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Re: Orrin Gilmour

Heard: January 5, 2021 by electronic hearing in Toronto, Ontario
Reasons For Decision: January 13, 2021

Reasons For Decision

Hearing Panel of the Central Regional Council:

  • Martin L. Friedland, Chair
  • Edward V. Jackson, Industry Representative


Alan Melamud, Enforcement Counsel for the Mutual Fund Dealers Association of Canada
Orrin Gilmour, Respondent, without counsel


  1. This is a Settlement Hearing under Section 24.4 of By-law No. 1 of the Mutual Fund Dealers Association of Canada (the “MFDA”). The hearing was held by way of a video conference on Tuesday, January 5, 2021. The full Settlement Agreement, dated November 18, 2020, entered into between Staff of the MFDA and Orrin Gilmour (“Mr. Gilmour” or the “Respondent”) is available on the MFDA website and will not be set out in detail here. Mr. Gilmour appeared at the Settlement Hearing and was not represented by counsel.
  2. At the conclusion of the hearing, the Hearing Panel accepted the proposed Settlement Agreement, with reasons to follow. These are our reasons for the decision.
  3. The Respondent was registered in Ontario from July 30, 2014 to June 26, 2019 as a Dealing Representative with Royal Mutual Funds Inc. (the “Member”), a Member of the MFDA.
  4. On June 26, 2019, the Member terminated the Respondent’s registration in connection with the matters that are the subject of this Settlement Agreement. The Respondent is not currently registered in the securities industry in any capacity. At all material times, the Respondent conducted business in the Ottawa, Ontario area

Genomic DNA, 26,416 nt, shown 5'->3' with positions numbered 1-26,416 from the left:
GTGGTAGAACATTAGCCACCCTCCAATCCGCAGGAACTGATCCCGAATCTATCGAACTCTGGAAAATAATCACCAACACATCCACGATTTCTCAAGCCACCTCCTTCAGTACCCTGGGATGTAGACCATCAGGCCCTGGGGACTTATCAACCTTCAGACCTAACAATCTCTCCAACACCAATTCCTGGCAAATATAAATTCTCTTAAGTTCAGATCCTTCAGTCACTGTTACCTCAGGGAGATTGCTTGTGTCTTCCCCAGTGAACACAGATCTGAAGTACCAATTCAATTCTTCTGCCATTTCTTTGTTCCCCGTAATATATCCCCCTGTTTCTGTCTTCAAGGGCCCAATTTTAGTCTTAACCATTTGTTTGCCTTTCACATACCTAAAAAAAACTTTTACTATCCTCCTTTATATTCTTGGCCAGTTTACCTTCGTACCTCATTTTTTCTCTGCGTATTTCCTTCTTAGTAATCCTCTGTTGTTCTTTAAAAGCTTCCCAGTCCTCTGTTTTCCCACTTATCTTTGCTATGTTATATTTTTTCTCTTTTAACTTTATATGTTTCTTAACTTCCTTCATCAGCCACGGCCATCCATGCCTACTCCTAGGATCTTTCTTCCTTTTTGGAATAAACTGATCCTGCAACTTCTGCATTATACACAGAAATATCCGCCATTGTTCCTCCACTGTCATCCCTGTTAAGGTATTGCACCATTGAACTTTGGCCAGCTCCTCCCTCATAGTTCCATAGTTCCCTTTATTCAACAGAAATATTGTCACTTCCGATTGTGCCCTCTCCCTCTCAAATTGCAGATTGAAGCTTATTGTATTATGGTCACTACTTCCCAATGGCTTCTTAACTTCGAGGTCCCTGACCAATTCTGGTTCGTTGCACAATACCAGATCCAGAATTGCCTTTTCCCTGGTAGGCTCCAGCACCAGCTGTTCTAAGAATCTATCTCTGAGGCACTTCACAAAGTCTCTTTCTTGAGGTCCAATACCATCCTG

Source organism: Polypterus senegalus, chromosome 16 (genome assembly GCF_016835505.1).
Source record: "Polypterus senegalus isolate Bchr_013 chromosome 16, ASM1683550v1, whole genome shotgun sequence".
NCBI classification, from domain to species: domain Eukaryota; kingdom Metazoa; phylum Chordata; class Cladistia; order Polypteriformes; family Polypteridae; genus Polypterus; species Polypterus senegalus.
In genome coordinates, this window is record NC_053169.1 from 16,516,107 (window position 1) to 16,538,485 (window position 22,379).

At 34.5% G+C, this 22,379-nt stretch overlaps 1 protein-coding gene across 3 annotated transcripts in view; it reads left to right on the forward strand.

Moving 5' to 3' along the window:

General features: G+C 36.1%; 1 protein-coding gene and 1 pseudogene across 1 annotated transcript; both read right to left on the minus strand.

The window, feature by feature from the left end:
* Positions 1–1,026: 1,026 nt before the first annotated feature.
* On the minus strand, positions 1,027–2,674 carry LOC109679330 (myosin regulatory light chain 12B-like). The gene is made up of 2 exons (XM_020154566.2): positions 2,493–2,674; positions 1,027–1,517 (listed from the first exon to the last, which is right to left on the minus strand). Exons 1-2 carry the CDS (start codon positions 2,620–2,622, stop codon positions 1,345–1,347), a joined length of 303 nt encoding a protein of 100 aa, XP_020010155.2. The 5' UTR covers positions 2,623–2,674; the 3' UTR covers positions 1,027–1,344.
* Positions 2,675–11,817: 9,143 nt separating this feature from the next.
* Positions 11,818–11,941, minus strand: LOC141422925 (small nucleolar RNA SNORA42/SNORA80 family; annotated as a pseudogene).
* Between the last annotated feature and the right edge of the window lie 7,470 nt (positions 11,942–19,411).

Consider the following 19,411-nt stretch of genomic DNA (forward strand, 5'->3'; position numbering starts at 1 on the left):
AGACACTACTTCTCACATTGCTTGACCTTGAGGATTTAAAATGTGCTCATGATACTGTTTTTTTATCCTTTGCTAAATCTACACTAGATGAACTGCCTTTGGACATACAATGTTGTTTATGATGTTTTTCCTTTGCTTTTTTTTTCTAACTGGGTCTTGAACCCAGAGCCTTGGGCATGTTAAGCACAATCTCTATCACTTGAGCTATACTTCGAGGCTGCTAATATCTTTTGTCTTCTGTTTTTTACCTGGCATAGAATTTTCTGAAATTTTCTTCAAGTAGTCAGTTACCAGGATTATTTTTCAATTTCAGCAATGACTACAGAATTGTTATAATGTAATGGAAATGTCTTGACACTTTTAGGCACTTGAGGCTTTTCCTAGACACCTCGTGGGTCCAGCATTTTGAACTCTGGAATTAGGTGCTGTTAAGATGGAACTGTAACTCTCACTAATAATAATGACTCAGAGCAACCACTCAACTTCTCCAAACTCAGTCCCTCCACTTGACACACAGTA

1. Proceedings against the Respondent were commenced by a Notice of Settlement Hearing, dated December 7, 2020. In paragraph 4 of the Settlement Agreement the Respondent admits that:
    1. between February 9, 2019 and March 23, 2019, the Respondent signed the signature or initials of 1 client on 3 forms, and submitted the forms to the Member for processing, contrary to MFDA Rule 2.1.1; and
    2. on or around March 27, 2019, the Respondent misled the Member when he falsely denied to his branch manager that he signed the client’s signature on an account form, contrary to MFDA Rule 2.1.1.

Signing a client signature or initials on account forms

  1. It is well known in the industry, as stated in an MFDA Staff Notice (MSN-0066, October 31, 2007 and updated March 4, 2013 and January 26, 2017) that “Members and Approved Persons may only use forms that are executed by the client after information on the form has been properly completed.” See also MFDA Bulletin #0661-E, dated October 2, 2015, which states: “This Bulletin is a reminder that Hearing Panels of the MFDA Regional Councils have consistently ruled that falsification of client signatures is not permissible under MFDA Rules.”
  2. There are numerous MFDA cases dealing with improperly signing a client’s name on a form or having pre-signed forms. See, for example, with respect to improper signatures: Re Foley MFDA File No. 201547; Re Xiang He MFDA File No. 201854; Re Truong MFDA File No. 201904; Re Tacarda MFDA File No. 201958; and Re Castelino MFDA File No. 202019.